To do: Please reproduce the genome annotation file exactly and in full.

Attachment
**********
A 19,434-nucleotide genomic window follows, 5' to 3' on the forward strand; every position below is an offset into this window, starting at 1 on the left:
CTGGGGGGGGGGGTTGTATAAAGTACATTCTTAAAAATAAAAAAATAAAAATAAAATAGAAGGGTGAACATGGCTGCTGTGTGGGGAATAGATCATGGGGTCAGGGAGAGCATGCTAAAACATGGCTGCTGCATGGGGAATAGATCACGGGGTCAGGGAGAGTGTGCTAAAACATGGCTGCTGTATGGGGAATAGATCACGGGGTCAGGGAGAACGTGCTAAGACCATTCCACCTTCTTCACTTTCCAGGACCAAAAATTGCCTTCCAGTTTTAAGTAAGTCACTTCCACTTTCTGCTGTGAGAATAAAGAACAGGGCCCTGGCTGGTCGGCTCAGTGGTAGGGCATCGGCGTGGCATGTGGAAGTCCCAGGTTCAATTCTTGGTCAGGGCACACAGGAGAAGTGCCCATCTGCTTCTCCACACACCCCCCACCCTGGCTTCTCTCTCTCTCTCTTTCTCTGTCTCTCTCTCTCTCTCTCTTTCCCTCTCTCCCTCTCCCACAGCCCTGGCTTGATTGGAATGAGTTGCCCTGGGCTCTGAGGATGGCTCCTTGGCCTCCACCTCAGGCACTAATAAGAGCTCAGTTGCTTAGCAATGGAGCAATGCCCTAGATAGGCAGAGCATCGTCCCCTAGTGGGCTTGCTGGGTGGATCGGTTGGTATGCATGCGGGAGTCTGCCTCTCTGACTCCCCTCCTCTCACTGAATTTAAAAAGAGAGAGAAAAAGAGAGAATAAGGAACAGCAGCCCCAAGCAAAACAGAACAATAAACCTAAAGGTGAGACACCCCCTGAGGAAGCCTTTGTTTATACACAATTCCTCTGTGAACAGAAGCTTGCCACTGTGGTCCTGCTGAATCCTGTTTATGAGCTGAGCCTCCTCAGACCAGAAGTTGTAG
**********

A 19,434-nucleotide genomic window follows, 5' to 3' on the forward strand; every position below is an offset into this window, starting at 1 on the left:
CTGGGGGGGGGGGTTGTATAAAGTACATTCTTAAAAATAAAAAAATAAAAATAAAATAGAAGGGTGAACATGGCTGCTGTGTGGGGAATAGATCATGGGGTCAGGGAGAGCATGCTAAAACATGGCTGCTGCATGGGGAATAGATCACGGGGTCAGGGAGAGTGTGCTAAAACATGGCTGCTGTATGGGGAATAGATCACGGGGTCAGGGAGAACGTGCTAAGACCATTCCACCTTCTTCACTTTCCAGGACCAAAAATTGCCTTCCAGTTTTAAGTAAGTCACTTCCACTTTCTGCTGTGAGAATAAAGAACAGGGCCCTGGCTGGTCGGCTCAGTGGTAGGGCATCGGCGTGGCATGTGGAAGTCCCAGGTTCAATTCTTGGTCAGGGCACACAGGAGAAGTGCCCATCTGCTTCTCCACACACCCCCCACCCTGGCTTCTCTCTCTCTCTCTTTCTCTGTCTCTCTCTCTCTCTCTCTTTCCCTCTCTCCCTCTCCCACAGCCCTGGCTTGATTGGAATGAGTTGCCCTGGGCTCTGAGGATGGCTCCTTGGCCTCCACCTCAGGCACTAATAAGAGCTCAGTTGCTTAGCAATGGAGCAATGCCCTAGATAGGCAGAGCATCGTCCCCTAGTGGGCTTGCTGGGTGGATCGGTTGGTATGCATGCGGGAGTCTGCCTCTCTGACTCCCCTCCTCTCACTGAATTTAAAAAGAGAGAGAAAAAGAGAGAATAAGGAACAGCAGCCCCAAGCAAAACAGAACAATAAACCTAAAGGTGAGACACCCCCTGAGGAAGCCTTTGTTTATACACAATTCCTCTGTGAACAGAAGCTTGCCACTGTGGTCCTGCTGAATCCTGTTTATGAGCTGAGCCTCCTCAGACCAGAAGTTGTAG